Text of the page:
I am glad to see the opening of the new national memorial to Flight 93 in Pennsylvania. The actions of the passengers on that flight have been the subject of countless reports and coverage of September 11th 2001. Information about the memorial is available at: http://www.nps.gov/flni/index.htm It was particularly meaningful to me that the memorial focuses attention on the calls made from Flight 93 which were critical to the passengers understanding the need to stop the hijackers.
On 9/11 and the days following, I was so struck by accounts of phone calls made from this and other flights and crash sites that I did all that I knew how to do to contribute – which was to research exactly what calls were made, when and how. I only wanted to rely on press and other public reports in order not to bother family members for a research paper, but I found many accounts and they led to a paper that has been published about the role of wireless networks on September 11th. I sought to describe what calls where made from each plane and each crash site as best as I could recount from the public record, and to reflect on the social significance of those calls.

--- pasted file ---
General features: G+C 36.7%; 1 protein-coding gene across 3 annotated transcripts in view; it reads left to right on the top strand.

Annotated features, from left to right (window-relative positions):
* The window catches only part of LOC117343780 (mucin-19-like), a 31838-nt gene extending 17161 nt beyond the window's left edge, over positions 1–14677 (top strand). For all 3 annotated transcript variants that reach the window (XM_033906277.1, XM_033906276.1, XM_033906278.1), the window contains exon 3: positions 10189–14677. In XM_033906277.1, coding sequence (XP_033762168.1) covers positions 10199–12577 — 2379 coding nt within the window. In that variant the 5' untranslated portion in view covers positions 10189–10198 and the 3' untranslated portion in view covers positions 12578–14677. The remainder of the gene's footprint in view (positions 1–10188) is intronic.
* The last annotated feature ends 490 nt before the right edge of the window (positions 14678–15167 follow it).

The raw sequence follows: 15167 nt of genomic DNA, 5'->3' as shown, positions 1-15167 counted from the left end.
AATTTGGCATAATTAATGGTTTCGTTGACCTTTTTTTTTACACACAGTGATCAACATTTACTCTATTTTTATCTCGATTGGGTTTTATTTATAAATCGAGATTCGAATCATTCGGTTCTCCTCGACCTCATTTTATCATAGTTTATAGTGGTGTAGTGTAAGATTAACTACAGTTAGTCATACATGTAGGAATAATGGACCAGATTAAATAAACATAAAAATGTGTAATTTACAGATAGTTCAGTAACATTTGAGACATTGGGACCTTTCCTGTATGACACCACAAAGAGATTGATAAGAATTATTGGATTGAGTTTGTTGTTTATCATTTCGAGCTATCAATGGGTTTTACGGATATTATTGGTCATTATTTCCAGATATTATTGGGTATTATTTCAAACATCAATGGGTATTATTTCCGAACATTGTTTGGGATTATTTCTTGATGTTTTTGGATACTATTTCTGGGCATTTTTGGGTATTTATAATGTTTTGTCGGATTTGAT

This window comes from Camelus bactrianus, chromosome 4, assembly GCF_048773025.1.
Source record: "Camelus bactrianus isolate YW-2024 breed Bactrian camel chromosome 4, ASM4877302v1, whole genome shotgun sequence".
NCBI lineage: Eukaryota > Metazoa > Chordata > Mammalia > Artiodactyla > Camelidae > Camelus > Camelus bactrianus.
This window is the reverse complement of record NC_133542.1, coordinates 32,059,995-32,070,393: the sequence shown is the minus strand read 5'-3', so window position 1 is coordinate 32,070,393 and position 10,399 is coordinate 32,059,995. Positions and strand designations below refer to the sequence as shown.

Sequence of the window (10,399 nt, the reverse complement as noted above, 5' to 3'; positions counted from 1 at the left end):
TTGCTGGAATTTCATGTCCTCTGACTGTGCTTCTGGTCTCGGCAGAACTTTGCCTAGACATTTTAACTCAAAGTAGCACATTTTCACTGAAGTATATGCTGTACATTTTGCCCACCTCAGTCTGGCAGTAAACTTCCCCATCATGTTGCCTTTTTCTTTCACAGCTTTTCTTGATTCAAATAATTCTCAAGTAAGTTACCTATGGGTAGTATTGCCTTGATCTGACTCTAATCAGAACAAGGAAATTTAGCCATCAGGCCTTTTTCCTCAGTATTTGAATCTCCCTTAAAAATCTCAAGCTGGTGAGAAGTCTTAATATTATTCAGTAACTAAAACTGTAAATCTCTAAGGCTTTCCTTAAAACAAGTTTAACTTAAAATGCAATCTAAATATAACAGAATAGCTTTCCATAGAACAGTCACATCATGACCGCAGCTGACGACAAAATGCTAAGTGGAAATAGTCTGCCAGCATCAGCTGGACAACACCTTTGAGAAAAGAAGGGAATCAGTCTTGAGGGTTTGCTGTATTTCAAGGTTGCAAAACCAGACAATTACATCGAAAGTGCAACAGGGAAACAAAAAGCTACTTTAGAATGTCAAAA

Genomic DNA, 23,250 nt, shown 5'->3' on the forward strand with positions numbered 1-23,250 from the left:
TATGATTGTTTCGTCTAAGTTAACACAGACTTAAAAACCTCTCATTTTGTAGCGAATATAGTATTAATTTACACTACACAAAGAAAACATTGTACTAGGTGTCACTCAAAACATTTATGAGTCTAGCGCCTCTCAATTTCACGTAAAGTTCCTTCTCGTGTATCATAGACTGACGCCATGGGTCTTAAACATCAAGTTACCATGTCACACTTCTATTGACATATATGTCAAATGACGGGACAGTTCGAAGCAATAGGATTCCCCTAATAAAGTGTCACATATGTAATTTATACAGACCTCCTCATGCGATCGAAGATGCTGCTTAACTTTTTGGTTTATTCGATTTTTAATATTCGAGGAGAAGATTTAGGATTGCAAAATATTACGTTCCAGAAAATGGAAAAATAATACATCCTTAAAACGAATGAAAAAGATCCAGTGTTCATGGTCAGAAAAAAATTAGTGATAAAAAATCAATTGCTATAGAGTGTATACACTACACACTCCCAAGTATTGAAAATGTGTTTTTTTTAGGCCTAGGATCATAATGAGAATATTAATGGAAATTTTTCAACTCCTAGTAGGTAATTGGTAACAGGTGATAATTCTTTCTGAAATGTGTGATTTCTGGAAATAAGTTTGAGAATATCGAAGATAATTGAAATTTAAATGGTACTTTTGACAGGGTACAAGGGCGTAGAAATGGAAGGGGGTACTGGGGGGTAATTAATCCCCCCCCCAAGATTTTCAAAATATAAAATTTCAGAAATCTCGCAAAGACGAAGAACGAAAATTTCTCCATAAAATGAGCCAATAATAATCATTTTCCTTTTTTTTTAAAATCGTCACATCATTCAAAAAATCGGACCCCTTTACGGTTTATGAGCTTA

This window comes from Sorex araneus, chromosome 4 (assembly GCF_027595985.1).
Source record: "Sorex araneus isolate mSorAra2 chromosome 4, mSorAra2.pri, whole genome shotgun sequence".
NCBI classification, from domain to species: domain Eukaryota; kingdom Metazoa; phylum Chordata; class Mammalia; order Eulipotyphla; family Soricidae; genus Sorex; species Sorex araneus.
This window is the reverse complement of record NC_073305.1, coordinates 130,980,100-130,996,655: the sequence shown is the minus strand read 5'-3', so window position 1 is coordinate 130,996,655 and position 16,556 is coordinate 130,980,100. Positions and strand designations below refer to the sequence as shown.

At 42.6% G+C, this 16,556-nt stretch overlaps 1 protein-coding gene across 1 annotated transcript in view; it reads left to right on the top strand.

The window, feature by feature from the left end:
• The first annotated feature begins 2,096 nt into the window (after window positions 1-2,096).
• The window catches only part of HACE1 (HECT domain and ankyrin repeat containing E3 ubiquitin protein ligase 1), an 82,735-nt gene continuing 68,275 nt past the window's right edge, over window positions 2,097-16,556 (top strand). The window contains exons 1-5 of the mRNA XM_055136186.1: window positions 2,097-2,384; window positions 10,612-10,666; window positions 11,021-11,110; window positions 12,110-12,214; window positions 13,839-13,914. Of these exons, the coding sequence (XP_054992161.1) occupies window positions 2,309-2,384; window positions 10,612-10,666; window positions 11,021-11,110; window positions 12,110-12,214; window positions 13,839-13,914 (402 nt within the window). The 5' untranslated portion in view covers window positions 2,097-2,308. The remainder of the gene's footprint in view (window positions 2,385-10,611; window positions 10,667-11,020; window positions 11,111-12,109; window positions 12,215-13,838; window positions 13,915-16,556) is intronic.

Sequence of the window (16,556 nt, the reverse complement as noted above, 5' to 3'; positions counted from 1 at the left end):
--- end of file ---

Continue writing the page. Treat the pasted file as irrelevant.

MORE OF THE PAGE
On occasions when I spoke about this research, there have been instances of people leaving the room, saying afterwards that the memories are just too difficult to deal with. My paper is my only personal contribution to ensuring that the events of that day are remembered and considered by more people. The paper is:
Dutton, William. H. and Nainoa, Frank (2002), ‘Say Goodbye … Let’s Roll: The Social Dynamics of Wireless Networks on September 11th’, Prometheus, 20(3): 237-45. It is freely available online at: http://papers.ssrn.com/sol3/papers.cfm?abstract_id=1225822